The Basics of Centrifugation

Posted on by Kelly Gleason in Lab Skills, Research

A quick guide on the basics of centrifugation

What to do for before using a centrifuge?

  1. Ensure that the rotor is free of spillage and damage.
  2. Look to see if the adaptors are the correct size for your blood tubes.
  3. Always run a centrifuge with the full complements of buckets.
  4. Balance your samples and distribute them evenly or diametrically around the rotor.
  5. Tighten the lids securely on all buckets.Once you have set the centrifuge to the required centrifugation speed, time and temperature, stay with the centrifuge until it gets up to this set centrifugation speed.  This is when things often go wrong.  If the blood tubes are not properly balanced or there is a problem with a bucket or the rotor, the centrifuge will make an unusual noise and shake (a little like when a washing machine screeches and shakes when the clothes are not evenly distributed in the drum).  Smaller centrifuges can shake and eventually come right off the bench.  By staying with the centrifuge while it reaches the set speed, you reduce the risk of this happening as it is usually during the first few minutes that problems arise if they are going to at all. If a problem does occur, simply stop the centrifuge, open the lid and assess what caused the imbalance, correct the problem and start again.


Unbalanced centrifuge, one red tube must be moved to the opposite side of the small blue tube to ensure balance.

   When placing the samples in the centrifuge you want to make sure they are evenly distributed.  If your centrifuge has a circular ring, you place the samples at even intervals around the centrifuge ring.  If your centrifuge is as above, you place the samples of the same size evenly across from each other.  You do not have to use all four buckets, if your samples fit in two buckets that is absolutely fine as long as the number and size of samples in each bucket are equal. You can fill blood bottles with water help you to balance your samples if you have a odd number to samples to spin.

Balanced centrifuge using 4 buckets

What to do if a sample breaks in the centrifuge causing a spillage?

If when you open the centrifuge you notice that a sample has broken, close the lid immediately and leave the centrifuge closed for at least 30 minutes (1 hour is preferable). This allows aerosols to settle and lowers your risk of inhaling any harmful aerosols released from the broken samples.   Once the 30-60 minutes has passed, open the lid and remove the bucket containing the broken tube and remove the lid from the bucket.  You can remove the broken tube with the help of forceps if necessary.  Broken tubes, even plastic ones, can be sharp so you want to avoid cutting yourself as gloves are often not very thick.  You can then soak the bucket in the disinfectant used in your lab.  You want to fill a bucket or bowl (the bottom part of a new sharps container works well for this if you have nothing else) with sufficient disinfectant to immerse the bucket in the disinfectant.  Leave the bucket soak in the disinfectant for 5-10 minutes; the disinfectant will penetrate better if the water is a warm.  You can then rinse the bucket and leave it to dry. You should also wipe the centrifuge surfaces clean of any spillage using disinfectant. Leave the lid open after leaning to allow the centrifuge to dry out well.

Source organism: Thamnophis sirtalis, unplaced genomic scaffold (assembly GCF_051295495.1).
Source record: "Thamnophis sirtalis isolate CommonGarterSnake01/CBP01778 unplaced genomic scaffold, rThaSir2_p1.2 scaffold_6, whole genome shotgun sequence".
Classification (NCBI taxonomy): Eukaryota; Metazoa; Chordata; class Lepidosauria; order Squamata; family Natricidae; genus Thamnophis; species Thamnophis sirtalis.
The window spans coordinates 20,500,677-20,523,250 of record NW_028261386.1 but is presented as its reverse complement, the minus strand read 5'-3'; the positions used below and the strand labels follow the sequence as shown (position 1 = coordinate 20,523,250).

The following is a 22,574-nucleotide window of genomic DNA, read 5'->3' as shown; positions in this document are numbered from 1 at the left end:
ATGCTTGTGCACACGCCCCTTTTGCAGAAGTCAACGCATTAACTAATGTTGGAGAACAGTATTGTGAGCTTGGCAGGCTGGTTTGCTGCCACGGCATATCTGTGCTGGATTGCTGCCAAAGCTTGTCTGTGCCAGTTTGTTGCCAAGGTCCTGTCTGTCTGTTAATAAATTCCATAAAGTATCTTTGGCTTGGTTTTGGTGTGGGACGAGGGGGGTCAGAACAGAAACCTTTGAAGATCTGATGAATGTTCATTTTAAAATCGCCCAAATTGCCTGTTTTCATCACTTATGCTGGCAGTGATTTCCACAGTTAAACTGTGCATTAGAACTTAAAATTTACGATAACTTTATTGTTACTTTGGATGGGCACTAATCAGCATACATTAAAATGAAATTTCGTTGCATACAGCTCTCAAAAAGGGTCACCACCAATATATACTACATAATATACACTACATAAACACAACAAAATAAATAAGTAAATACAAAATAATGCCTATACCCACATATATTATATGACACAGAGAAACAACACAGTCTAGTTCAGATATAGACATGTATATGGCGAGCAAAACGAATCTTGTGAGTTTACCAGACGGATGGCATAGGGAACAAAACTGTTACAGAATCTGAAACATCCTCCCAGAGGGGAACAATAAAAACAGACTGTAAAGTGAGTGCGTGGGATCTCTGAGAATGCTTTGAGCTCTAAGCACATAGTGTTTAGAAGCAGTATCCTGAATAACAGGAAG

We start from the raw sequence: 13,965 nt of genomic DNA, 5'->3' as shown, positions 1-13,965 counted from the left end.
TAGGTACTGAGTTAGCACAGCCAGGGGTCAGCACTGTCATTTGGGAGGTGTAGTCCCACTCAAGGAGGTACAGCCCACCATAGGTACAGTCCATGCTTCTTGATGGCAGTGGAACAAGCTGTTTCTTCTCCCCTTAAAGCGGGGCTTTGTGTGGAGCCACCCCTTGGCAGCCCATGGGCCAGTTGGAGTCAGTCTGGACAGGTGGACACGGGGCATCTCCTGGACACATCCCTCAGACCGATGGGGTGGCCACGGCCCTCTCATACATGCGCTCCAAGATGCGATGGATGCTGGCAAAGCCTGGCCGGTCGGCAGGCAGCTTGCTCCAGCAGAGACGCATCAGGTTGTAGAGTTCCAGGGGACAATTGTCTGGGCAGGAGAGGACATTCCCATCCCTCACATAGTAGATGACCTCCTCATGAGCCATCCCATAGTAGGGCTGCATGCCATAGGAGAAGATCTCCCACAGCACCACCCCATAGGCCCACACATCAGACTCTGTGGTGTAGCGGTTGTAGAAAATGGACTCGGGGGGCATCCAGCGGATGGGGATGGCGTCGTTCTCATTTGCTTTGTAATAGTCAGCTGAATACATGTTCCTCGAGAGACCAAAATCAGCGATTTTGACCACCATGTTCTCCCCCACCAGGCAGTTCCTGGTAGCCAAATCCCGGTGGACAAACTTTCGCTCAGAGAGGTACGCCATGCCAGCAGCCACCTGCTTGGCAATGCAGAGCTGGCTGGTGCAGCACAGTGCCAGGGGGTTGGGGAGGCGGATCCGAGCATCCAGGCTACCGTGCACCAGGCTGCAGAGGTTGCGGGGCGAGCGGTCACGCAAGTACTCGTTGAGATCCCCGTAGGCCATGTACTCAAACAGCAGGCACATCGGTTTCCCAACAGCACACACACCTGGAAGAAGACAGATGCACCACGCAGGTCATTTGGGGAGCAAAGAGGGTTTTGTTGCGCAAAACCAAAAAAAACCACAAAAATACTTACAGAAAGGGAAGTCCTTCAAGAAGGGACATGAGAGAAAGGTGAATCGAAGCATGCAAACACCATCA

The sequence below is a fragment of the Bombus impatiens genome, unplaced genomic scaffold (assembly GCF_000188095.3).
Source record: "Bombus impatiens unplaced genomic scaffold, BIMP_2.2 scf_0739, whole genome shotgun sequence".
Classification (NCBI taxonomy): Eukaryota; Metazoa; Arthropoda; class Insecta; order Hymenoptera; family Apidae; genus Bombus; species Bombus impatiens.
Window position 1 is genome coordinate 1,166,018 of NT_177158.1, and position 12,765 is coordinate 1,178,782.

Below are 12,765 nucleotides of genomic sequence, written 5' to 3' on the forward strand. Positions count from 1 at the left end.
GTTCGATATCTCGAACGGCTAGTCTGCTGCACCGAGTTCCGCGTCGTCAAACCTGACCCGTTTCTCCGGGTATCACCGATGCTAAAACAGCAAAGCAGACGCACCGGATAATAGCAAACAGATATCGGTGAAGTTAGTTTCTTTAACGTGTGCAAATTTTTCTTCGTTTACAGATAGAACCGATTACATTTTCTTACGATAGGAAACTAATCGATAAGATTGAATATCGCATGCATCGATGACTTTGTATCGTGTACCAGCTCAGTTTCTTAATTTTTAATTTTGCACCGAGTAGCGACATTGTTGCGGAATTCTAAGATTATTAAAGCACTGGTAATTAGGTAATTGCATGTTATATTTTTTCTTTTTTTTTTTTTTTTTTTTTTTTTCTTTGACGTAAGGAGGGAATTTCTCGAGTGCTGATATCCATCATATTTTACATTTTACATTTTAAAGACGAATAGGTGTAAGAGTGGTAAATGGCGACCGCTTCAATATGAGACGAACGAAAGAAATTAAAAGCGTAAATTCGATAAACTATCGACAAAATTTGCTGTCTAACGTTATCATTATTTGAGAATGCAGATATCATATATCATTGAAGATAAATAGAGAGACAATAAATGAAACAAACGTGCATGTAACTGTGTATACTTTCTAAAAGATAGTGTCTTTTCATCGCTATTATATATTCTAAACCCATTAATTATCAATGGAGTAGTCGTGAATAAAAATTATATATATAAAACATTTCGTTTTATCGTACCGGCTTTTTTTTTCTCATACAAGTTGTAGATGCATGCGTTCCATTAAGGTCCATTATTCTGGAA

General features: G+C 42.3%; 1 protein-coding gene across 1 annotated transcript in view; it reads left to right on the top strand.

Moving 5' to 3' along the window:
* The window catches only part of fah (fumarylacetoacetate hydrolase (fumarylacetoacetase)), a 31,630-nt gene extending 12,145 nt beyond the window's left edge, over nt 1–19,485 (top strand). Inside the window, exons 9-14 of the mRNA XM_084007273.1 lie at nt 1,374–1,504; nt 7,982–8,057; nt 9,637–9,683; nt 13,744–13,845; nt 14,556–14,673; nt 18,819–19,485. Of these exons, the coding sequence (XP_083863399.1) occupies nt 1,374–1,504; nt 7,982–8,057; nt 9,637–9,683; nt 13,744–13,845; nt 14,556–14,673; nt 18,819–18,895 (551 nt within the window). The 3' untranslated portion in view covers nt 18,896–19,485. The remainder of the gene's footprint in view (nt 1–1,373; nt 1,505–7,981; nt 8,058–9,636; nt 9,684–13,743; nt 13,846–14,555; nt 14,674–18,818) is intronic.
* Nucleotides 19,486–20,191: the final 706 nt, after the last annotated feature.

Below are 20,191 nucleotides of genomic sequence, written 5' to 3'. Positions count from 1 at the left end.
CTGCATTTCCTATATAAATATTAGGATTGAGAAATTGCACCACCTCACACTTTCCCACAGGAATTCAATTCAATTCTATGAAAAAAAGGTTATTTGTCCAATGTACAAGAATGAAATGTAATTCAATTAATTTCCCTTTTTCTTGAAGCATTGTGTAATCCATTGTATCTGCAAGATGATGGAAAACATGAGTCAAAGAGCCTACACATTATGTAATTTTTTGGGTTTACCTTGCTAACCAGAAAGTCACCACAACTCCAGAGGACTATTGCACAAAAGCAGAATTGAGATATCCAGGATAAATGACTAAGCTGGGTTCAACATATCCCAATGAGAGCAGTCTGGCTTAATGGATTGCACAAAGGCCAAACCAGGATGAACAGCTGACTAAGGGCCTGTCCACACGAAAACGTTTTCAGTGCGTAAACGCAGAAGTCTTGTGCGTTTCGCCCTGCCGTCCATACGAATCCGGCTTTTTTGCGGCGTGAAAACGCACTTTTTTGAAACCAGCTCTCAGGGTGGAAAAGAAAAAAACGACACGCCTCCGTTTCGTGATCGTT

Unbalanced centrifuge with lids on

How to leave a centrifuge after use?

  1. Make sure centrifuge is clean and dry.
  2. Remove any spare adapters from the rotor.
  3. Switch the power off.
  4. Leave the lid open as condensation build up will damage the motor and the buckets


How to maintain a centrifuge?

Roger White, Operations Manager in Cancer & Surgery at Imperial shares a few useful tips to help you maintain your centrifuge:

  1. Clean and lubricate rotor pins monthly.
  2. High strength aluminium corrodes easily, to prevent this, remove adaptors and keep buckets clean and dry at all times.
  3. Only clean aluminium buckets in a neutral ph cleaner.  Do not use strong alkalis, acids or chloros.
  4. Leave the centrifuge lid open overnight with the power switched off to prevent condensation build up which damages the motor and buckets.
  5. Clean your centrifuge regularly, frequency of cleaning will depend on how often the centrifuge is used.  To clean, remover all adapters and buckets.  Wash all parts in warm water and a mild detergent.  Do not scratch the protective anodised surface of the buckets.  Allow to dry completely before reassembling to prevent corrosion.  Never leave buckets soaking in cleaning or disinfectant products overnight as the most common cause of corrosion is liquid/sample caught between an adaptor and bucket or overnight soaking in cleaning products.

You will likely need to keep a maintenance record for all equipment you use to process samples for clinical trials.  If you do not have a maintenance record for your centrifuge, medical engineering at your Trust or College will often offer a yearly maintenance check which you can keep on file to demonstrate show companies, auditors, inspectors that your equipment is being adequately maintained.

The Basics of Centrifugation

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